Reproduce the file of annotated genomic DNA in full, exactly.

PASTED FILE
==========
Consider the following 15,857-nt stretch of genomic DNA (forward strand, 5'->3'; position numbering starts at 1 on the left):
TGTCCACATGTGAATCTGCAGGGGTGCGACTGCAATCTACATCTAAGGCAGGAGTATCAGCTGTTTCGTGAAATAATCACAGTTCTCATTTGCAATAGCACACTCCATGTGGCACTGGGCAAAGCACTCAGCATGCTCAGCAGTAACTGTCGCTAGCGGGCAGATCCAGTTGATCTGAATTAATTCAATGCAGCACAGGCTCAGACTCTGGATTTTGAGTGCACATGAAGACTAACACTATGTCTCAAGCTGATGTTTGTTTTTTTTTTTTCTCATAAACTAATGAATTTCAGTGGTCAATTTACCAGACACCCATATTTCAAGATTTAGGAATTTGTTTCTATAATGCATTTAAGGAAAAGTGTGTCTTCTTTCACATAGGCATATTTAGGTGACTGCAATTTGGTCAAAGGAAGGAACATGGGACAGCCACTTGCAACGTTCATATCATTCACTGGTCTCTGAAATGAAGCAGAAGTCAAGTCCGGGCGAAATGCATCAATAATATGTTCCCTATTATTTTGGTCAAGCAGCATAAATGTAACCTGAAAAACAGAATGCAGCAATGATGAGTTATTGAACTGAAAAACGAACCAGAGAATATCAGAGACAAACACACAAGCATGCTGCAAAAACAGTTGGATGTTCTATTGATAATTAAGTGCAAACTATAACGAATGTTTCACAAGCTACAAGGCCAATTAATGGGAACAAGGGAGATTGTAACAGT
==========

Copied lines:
Consider the following 15,857-nt stretch of genomic DNA (forward strand, 5'->3'; position numbering starts at 1 on the left):
TGTCCACATGTGAATCTGCAGGGGTGCGACTGCAATCTACATCTAAGGCAGGAGTATCAGCTGTTTCGTGAAATAATCACAGTTCTCATTTGCAATAGCACACTCCATGTGGCACTGGGCAAAGCACTCAGCATGCTCAGCAGTAACTGTCGCTAGCGGGCAGATCCAGTTGATCTGAATTAATTCAATGCAGCACAGGCTCAGACTCTGGATTTTGAGTGCACATGAAGACTAACACTATGTCTCAAGCTGATGTTTGTTTTTTTTTTTTCTCATAAACTAATGAATTTCAGTGGTCAATTTACCAGACACCCATATTTCAAGATTTAGGAATTTGTTTCTATAATGCATTTAAGGAAAAGTGTGTCTTCTTTCACATAGGCATATTTAGGTGACTGCAATTTGGTCAAAGGAAGGAACATGGGACAGCCACTTGCAACGTTCATATCATTCACTGGTCTCTGAAATGAAGCAGAAGTCAAGTCCGGGCGAAATGCATCAATAATATGTTCCCTATTATTTTGGTCAAGCAGCATAAATGTAACCTGAAAAACAGAATGCAGCAATGATGAGTTATTGAACTGAAAAACGAACCAGAGAATATCAGAGACAAACACACAAGCATGCTGCAAAAACAGTTGGATGTTCTATTGATAATTAAGTGCAAACTATAACGAATGTTTCACAAGCTACAAGGCCAATTAATGGGAACAAGGGAGATTGTAACAGT